Joshua Davies, 16, lured Rebecca Aylward, 15, to a secluded wood and then used a rock the size of a rugby ball to smash her skull with at least six brutal blows to the back of the head.
Davies then went to a friend’s house where he drank tea and bragged about what he had done. That evening, he created an alibi by posting messages on social networking site Facebook claiming he was “chilling out with friends” while watching Strictly Come Dancing.
After Rebecca’s family had reported her missing, he used the website to feign concern.
In one exchange he wrote: “I feel sorry for her mother.” When asked why, he replied: “Well if I was a parent I’d be worried if my daughter was missing.”
Davies showed no emotion as the jury delivered its 10-2 majority verdict, which was met with brief cheers from Rebecca’s family.
Mr Justice Lloyd Jones lifted an anonymity order because of the “strong public interest in open justice.”
He said: “This is a crime that has affected a small enclosed community. It is right that the public should know that there has been a conviction and who is convicted.”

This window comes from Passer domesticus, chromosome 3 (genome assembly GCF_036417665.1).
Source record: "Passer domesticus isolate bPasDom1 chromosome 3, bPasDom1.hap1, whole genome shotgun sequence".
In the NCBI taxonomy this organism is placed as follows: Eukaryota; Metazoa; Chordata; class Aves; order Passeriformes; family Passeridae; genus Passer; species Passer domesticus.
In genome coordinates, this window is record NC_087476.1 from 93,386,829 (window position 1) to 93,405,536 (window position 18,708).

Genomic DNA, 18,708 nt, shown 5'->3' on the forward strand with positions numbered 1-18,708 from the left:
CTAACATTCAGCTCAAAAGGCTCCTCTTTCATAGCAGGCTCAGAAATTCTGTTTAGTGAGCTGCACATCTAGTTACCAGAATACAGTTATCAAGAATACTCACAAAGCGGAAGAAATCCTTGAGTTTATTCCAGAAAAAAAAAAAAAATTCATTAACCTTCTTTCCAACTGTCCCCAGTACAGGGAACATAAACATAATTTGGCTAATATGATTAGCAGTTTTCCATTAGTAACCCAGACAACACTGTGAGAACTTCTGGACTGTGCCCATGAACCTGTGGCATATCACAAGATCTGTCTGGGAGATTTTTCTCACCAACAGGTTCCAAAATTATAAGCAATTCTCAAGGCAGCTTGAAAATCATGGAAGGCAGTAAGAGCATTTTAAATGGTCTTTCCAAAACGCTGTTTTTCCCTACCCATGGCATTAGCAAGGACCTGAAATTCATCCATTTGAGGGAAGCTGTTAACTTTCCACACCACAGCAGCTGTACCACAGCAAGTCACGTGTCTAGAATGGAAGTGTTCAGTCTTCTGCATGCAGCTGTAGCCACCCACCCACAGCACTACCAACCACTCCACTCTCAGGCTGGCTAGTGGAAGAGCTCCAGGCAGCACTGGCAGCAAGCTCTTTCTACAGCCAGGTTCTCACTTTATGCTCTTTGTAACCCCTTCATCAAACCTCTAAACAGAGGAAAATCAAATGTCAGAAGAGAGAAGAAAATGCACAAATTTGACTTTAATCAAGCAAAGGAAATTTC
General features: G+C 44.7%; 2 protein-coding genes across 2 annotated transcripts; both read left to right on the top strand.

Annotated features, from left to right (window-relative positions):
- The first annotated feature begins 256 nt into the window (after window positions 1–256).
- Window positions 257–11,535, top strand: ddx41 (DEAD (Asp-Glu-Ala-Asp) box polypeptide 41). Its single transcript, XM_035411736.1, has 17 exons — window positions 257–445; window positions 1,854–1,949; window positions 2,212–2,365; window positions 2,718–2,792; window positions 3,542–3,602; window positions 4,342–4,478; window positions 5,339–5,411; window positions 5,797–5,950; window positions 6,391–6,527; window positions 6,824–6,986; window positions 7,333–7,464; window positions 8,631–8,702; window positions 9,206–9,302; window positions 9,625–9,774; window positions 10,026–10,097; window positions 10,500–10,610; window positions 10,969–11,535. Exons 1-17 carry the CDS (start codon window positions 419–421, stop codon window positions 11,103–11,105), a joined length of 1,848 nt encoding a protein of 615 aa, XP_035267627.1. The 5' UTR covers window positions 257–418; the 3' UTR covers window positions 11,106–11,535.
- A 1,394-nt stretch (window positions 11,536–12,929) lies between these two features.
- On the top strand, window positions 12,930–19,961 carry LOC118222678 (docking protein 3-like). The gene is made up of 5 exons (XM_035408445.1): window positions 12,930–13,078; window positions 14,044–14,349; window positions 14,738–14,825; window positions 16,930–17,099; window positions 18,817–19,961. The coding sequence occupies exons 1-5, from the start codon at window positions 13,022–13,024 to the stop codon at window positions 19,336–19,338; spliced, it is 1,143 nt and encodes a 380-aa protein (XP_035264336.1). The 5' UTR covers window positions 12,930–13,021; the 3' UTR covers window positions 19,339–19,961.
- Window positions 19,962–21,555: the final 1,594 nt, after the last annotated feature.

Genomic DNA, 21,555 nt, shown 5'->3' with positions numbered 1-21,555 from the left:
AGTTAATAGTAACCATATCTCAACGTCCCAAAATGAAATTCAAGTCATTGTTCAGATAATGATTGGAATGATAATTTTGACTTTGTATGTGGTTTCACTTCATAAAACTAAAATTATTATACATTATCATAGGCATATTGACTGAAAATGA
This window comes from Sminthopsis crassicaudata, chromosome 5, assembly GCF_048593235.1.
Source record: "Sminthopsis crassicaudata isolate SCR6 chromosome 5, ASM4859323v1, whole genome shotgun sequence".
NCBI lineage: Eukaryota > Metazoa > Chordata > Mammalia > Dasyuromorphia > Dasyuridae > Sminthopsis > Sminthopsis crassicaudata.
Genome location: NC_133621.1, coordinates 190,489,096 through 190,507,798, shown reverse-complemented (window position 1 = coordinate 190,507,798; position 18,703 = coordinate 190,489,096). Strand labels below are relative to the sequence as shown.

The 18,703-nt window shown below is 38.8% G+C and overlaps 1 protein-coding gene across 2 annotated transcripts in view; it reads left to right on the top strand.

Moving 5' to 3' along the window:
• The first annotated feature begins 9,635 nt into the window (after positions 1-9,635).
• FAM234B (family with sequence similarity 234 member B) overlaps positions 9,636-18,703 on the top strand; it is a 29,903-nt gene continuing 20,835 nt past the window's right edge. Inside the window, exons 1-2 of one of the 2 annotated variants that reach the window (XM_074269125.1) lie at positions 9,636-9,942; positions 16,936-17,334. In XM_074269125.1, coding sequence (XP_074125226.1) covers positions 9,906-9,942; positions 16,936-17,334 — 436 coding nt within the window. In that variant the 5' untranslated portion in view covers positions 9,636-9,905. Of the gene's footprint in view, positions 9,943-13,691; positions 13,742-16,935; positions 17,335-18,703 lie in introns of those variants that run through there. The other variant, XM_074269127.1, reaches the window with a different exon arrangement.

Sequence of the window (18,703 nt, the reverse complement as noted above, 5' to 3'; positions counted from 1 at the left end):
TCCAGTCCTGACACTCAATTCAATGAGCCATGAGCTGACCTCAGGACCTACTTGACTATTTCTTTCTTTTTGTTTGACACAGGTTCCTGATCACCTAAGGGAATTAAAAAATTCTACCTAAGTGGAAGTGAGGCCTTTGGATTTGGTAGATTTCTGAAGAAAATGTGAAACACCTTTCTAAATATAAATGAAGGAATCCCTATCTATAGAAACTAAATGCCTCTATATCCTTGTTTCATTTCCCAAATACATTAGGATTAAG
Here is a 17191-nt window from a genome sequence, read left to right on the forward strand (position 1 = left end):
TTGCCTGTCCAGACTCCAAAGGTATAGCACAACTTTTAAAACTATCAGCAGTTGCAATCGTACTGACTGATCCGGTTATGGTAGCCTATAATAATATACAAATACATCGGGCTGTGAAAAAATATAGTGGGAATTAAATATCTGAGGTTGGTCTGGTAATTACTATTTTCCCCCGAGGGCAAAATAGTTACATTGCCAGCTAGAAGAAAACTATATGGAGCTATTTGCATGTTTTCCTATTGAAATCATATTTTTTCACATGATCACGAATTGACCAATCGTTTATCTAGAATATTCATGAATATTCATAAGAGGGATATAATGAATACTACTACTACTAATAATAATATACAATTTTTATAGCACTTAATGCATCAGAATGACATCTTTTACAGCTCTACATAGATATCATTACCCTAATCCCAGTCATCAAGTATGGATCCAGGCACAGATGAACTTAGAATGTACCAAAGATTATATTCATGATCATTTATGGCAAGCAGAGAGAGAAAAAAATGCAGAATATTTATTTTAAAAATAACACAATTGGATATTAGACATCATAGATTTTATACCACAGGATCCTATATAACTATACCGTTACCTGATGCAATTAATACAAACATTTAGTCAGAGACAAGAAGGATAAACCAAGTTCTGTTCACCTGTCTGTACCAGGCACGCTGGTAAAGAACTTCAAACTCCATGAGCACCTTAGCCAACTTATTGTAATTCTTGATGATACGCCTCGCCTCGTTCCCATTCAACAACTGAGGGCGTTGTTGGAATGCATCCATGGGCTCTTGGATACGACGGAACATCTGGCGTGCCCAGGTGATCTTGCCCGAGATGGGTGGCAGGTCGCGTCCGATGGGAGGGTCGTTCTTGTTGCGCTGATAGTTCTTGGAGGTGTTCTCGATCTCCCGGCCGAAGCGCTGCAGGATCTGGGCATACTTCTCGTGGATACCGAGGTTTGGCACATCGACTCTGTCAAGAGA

Davies, who was said to have had a “love-hate” relationship with Rebecca Aylward, had calmly discussed the various ways he could kill her with a group of friends whom he met for breakfast every Saturday morning in Aberkenfig, South Wales, the jury heard.
Over a cup of tea and a full English, he disclosed that he was considering poisoning, drowning or pushing her off a cliff, bragging about how he would “get away with it” and how he could “cover up” the killing.
After one such meeting Davies sent a text to a friend asking: “What would you do if I actually did kill her?” The friend replied: “Oh, I would buy you breakfast.”
On the day of the murder, last October, Davies met the group as normal before leaving to meet Rebecca. Before he left, he said: “The time has come.”